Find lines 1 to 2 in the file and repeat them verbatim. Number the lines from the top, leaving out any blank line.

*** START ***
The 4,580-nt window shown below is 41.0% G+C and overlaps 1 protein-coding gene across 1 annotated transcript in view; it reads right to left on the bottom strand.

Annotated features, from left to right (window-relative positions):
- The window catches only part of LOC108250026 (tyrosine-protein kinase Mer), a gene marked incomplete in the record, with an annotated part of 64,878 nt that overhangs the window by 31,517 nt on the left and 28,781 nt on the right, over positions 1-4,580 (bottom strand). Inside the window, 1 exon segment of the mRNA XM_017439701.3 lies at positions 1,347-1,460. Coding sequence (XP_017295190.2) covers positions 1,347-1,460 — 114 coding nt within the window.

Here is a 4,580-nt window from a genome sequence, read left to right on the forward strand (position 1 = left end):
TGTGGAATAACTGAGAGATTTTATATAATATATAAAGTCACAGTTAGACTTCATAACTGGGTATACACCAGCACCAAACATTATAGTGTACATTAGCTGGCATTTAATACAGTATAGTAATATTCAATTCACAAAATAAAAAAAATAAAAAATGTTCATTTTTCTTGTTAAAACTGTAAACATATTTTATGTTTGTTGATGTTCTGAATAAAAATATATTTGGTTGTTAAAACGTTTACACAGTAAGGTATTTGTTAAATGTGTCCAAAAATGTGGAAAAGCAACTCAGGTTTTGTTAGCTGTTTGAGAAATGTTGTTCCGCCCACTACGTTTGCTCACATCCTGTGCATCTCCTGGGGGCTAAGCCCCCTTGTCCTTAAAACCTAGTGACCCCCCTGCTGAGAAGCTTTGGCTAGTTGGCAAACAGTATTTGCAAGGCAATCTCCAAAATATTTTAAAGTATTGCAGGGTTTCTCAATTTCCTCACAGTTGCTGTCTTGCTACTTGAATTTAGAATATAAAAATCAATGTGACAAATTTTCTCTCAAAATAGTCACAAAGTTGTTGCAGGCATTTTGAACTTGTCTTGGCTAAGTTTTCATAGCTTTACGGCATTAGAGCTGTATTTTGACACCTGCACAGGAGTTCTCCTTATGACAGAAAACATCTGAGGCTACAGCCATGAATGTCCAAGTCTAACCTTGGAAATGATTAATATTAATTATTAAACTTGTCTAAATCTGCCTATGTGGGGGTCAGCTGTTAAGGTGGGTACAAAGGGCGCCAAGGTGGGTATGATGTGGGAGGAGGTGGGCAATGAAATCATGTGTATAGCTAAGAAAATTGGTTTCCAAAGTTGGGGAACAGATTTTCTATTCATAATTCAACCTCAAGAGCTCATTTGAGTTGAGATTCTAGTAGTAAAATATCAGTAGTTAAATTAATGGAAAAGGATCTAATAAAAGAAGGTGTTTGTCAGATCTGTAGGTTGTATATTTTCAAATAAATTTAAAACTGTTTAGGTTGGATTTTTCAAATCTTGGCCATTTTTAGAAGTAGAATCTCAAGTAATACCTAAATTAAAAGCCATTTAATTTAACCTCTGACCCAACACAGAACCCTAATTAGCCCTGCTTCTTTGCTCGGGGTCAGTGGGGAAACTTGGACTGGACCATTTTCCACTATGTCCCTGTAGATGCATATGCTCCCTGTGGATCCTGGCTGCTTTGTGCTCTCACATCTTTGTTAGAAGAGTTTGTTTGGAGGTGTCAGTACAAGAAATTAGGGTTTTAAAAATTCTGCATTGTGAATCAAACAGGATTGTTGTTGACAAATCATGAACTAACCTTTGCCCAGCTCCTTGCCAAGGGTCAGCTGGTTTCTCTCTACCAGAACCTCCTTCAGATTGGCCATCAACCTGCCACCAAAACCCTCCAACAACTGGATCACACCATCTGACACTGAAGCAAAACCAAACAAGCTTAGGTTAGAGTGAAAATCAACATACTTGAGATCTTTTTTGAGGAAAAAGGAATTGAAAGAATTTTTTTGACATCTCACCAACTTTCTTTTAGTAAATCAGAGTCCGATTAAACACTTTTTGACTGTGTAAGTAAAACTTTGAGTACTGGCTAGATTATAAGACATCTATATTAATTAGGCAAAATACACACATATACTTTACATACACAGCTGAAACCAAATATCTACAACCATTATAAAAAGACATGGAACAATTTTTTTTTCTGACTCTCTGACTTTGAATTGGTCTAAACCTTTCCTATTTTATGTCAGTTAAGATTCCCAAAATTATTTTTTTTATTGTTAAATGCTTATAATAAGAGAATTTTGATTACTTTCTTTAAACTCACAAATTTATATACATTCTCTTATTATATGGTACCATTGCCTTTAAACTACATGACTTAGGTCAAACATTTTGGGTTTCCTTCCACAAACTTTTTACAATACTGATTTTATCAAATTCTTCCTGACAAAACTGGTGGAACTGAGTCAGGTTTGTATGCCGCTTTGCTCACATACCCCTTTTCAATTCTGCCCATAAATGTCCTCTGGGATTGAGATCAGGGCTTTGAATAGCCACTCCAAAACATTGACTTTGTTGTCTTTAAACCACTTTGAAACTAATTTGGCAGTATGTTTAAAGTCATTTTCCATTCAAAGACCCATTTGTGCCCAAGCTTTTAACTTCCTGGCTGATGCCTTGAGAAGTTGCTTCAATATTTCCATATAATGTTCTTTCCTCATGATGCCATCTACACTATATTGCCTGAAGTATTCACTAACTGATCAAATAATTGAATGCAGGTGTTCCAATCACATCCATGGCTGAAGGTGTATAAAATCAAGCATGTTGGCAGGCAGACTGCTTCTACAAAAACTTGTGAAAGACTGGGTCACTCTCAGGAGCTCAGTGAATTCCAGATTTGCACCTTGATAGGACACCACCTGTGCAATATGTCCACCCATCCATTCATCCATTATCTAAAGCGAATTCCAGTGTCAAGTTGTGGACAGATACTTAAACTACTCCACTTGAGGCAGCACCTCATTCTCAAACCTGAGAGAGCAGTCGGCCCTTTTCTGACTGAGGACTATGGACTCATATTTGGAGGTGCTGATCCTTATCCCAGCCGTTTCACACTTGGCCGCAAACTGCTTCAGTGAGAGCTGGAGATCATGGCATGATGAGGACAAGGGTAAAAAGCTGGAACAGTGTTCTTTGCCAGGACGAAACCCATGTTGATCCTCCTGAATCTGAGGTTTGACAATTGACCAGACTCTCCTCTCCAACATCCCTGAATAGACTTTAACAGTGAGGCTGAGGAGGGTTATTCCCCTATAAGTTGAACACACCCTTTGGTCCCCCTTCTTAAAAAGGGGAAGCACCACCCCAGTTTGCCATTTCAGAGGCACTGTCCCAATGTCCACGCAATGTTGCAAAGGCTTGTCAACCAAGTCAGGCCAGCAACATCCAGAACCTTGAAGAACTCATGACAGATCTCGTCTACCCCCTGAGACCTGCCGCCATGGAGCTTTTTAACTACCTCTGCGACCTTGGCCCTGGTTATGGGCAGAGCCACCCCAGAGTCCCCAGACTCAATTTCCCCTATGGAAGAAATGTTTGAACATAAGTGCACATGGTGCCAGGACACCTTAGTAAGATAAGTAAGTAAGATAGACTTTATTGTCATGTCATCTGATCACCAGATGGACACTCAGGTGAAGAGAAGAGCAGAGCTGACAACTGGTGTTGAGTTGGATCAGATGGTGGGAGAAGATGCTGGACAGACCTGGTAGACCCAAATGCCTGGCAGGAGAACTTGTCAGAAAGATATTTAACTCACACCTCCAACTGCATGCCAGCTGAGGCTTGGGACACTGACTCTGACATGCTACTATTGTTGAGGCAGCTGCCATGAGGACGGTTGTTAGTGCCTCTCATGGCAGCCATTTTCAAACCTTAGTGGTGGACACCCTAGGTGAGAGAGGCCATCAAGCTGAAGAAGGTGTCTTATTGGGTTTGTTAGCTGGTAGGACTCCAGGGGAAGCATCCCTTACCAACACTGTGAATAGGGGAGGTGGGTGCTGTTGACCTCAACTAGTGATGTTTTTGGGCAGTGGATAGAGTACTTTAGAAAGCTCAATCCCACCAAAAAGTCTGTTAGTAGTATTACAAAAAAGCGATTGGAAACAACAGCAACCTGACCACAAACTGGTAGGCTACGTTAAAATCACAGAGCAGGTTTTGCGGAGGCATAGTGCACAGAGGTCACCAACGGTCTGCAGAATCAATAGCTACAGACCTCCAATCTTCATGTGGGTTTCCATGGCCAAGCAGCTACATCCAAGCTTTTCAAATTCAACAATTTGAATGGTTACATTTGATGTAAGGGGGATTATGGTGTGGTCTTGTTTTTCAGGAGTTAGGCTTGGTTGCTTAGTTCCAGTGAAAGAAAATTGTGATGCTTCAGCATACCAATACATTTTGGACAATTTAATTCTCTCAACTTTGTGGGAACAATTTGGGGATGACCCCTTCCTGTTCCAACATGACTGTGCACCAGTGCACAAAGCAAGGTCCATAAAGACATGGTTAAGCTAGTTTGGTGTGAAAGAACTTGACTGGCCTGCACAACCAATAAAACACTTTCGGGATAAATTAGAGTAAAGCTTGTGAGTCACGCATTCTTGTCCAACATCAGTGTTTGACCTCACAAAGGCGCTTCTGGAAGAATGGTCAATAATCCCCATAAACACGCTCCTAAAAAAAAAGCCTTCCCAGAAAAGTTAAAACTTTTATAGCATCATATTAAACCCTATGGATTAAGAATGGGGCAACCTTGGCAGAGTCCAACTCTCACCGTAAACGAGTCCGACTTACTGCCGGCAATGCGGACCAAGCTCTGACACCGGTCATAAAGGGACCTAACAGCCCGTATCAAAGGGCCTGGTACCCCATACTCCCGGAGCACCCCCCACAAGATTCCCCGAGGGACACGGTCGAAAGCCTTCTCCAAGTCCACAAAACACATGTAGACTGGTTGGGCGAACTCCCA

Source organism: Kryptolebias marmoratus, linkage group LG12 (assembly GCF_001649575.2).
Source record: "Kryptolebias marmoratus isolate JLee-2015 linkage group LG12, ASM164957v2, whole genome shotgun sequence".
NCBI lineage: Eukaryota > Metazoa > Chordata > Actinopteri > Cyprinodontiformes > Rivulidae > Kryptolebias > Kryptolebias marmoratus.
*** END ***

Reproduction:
The 4,580-nt window shown below is 41.0% G+C and overlaps 1 protein-coding gene across 1 annotated transcript in view; it reads right to left on the bottom strand.

Annotated features, from left to right (window-relative positions):